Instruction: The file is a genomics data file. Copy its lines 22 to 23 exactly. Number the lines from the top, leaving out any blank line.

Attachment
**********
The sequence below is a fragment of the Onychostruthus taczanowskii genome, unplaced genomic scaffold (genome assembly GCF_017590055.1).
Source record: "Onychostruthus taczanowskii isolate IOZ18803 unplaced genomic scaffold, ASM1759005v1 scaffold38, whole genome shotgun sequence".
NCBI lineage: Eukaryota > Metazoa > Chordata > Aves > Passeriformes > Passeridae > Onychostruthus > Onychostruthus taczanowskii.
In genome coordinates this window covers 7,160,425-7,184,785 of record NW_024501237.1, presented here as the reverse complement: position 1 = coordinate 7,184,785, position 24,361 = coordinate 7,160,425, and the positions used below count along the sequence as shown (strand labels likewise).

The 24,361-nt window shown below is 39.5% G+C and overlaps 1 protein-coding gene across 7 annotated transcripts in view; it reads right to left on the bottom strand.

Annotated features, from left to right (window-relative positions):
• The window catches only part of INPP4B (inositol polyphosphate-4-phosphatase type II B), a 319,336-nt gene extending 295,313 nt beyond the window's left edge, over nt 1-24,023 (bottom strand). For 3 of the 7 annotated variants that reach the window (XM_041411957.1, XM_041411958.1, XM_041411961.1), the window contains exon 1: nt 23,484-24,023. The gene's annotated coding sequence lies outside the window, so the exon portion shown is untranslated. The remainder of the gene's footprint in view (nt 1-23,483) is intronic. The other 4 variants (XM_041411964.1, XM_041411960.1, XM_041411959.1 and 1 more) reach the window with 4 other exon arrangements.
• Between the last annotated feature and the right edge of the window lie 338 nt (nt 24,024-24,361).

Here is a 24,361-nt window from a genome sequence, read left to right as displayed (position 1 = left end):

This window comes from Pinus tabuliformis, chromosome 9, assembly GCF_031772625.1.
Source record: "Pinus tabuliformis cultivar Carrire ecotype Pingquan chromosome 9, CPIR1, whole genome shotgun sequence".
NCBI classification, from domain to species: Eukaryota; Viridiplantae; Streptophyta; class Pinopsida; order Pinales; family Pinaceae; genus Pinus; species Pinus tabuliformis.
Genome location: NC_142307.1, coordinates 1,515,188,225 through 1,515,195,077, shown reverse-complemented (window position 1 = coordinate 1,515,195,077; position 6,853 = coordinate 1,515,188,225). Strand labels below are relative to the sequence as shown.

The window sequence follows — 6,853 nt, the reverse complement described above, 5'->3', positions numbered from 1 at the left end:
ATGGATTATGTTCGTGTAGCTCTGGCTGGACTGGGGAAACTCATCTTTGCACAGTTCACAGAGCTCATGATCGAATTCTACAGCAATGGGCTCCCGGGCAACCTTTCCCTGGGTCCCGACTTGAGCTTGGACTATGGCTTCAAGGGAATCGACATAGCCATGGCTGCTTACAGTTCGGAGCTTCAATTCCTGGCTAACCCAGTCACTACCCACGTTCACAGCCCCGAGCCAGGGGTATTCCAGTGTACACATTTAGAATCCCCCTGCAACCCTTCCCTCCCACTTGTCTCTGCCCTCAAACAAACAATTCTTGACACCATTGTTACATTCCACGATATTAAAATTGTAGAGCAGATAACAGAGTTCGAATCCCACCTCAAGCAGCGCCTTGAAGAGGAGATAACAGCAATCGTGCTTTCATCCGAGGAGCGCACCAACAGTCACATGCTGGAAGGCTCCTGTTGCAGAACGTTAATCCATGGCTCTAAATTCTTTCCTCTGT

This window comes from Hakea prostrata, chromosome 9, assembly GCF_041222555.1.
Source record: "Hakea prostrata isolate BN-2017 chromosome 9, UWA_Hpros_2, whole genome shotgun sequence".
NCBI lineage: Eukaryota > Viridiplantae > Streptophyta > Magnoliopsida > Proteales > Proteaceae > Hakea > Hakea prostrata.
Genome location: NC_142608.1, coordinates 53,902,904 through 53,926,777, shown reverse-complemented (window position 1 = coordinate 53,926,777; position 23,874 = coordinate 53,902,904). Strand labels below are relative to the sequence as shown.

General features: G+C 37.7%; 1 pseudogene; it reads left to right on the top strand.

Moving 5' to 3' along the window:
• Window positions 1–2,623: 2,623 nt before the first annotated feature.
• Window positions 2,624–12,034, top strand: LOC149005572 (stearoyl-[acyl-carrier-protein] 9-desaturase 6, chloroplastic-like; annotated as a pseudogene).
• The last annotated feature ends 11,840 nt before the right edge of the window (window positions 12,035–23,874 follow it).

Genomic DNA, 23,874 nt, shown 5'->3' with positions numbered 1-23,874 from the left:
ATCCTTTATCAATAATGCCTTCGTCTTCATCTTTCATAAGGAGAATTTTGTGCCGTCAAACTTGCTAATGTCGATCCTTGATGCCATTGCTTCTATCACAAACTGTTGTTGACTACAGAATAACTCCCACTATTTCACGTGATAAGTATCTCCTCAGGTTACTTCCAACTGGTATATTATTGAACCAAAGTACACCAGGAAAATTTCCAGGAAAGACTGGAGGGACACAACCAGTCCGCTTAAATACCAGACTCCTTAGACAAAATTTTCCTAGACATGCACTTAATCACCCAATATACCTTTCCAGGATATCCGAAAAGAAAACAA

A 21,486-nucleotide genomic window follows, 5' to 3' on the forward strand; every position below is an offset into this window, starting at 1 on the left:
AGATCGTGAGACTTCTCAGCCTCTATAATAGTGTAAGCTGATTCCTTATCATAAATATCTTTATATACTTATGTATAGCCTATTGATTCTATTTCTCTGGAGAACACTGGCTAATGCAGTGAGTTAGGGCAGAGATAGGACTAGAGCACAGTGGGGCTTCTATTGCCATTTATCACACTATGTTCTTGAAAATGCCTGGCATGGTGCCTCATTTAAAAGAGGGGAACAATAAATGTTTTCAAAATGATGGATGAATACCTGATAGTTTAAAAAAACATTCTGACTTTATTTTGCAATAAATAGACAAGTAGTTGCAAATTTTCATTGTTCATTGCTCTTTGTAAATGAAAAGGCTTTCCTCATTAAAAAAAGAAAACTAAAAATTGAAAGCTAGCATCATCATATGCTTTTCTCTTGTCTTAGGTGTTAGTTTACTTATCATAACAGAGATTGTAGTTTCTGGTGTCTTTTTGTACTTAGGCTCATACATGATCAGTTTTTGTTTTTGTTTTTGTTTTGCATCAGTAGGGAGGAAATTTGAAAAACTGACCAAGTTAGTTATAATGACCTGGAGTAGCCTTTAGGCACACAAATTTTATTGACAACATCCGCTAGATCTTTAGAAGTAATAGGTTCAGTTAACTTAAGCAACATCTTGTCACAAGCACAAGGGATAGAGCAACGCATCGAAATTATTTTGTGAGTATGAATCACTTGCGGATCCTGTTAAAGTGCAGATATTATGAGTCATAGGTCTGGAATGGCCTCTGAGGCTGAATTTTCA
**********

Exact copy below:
• Window positions 1–2,623: 2,623 nt before the first annotated feature.
• Window positions 2,624–12,034, top strand: LOC149005572 (stearoyl-[acyl-carrier-protein] 9-desaturase 6, chloroplastic-like; annotated as a pseudogene).